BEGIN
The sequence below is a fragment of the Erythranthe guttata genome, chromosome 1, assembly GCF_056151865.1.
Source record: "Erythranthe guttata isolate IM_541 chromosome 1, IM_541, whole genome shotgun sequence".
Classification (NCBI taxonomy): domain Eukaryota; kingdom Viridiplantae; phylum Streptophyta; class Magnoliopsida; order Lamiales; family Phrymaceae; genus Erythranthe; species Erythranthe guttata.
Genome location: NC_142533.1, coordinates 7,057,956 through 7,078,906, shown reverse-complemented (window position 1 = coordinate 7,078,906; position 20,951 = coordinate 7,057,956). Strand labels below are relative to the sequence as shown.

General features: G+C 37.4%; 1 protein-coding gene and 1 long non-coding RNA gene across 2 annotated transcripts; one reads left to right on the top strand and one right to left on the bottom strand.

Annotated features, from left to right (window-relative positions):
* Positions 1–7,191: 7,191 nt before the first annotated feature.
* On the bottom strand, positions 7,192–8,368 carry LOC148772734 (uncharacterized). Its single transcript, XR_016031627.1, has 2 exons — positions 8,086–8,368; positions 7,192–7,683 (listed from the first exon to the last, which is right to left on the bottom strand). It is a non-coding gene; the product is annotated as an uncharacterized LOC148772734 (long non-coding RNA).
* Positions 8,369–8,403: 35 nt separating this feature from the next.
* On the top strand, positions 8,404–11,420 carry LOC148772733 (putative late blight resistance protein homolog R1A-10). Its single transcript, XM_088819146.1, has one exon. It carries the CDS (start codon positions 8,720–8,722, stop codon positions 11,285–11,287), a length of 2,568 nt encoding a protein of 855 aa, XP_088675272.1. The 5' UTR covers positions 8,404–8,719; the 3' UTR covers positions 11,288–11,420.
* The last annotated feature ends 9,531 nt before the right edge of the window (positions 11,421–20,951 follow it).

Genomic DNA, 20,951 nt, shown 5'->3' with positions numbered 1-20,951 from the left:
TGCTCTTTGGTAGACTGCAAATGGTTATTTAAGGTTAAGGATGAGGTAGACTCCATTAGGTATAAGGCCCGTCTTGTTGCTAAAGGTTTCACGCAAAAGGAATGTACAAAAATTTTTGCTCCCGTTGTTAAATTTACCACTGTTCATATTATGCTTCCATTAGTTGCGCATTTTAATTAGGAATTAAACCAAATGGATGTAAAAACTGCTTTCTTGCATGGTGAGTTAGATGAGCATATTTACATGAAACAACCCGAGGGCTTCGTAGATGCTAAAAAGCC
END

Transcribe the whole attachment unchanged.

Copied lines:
The sequence below is a fragment of the Erythranthe guttata genome, chromosome 1, assembly GCF_056151865.1.
Source record: "Erythranthe guttata isolate IM_541 chromosome 1, IM_541, whole genome shotgun sequence".
Classification (NCBI taxonomy): domain Eukaryota; kingdom Viridiplantae; phylum Streptophyta; class Magnoliopsida; order Lamiales; family Phrymaceae; genus Erythranthe; species Erythranthe guttata.
Genome location: NC_142533.1, coordinates 7,057,956 through 7,078,906, shown reverse-complemented (window position 1 = coordinate 7,078,906; position 20,951 = coordinate 7,057,956). Strand labels below are relative to the sequence as shown.

General features: G+C 37.4%; 1 protein-coding gene and 1 long non-coding RNA gene across 2 annotated transcripts; one reads left to right on the top strand and one right to left on the bottom strand.

Annotated features, from left to right (window-relative positions):
* Positions 1–7,191: 7,191 nt before the first annotated feature.
* On the bottom strand, positions 7,192–8,368 carry LOC148772734 (uncharacterized). Its single transcript, XR_016031627.1, has 2 exons — positions 8,086–8,368; positions 7,192–7,683 (listed from the first exon to the last, which is right to left on the bottom strand). It is a non-coding gene; the product is annotated as an uncharacterized LOC148772734 (long non-coding RNA).
* Positions 8,369–8,403: 35 nt separating this feature from the next.
* On the top strand, positions 8,404–11,420 carry LOC148772733 (putative late blight resistance protein homolog R1A-10). Its single transcript, XM_088819146.1, has one exon. It carries the CDS (start codon positions 8,720–8,722, stop codon positions 11,285–11,287), a length of 2,568 nt encoding a protein of 855 aa, XP_088675272.1. The 5' UTR covers positions 8,404–8,719; the 3' UTR covers positions 11,288–11,420.
* The last annotated feature ends 9,531 nt before the right edge of the window (positions 11,421–20,951 follow it).

Genomic DNA, 20,951 nt, shown 5'->3' with positions numbered 1-20,951 from the left:
TGCTCTTTGGTAGACTGCAAATGGTTATTTAAGGTTAAGGATGAGGTAGACTCCATTAGGTATAAGGCCCGTCTTGTTGCTAAAGGTTTCACGCAAAAGGAATGTACAAAAATTTTTGCTCCCGTTGTTAAATTTACCACTGTTCATATTATGCTTCCATTAGTTGCGCATTTTAATTAGGAATTAAACCAAATGGATGTAAAAACTGCTTTCTTGCATGGTGAGTTAGATGAGCATATTTACATGAAACAACCCGAGGGCTTCGTAGATGCTAAAAAGCC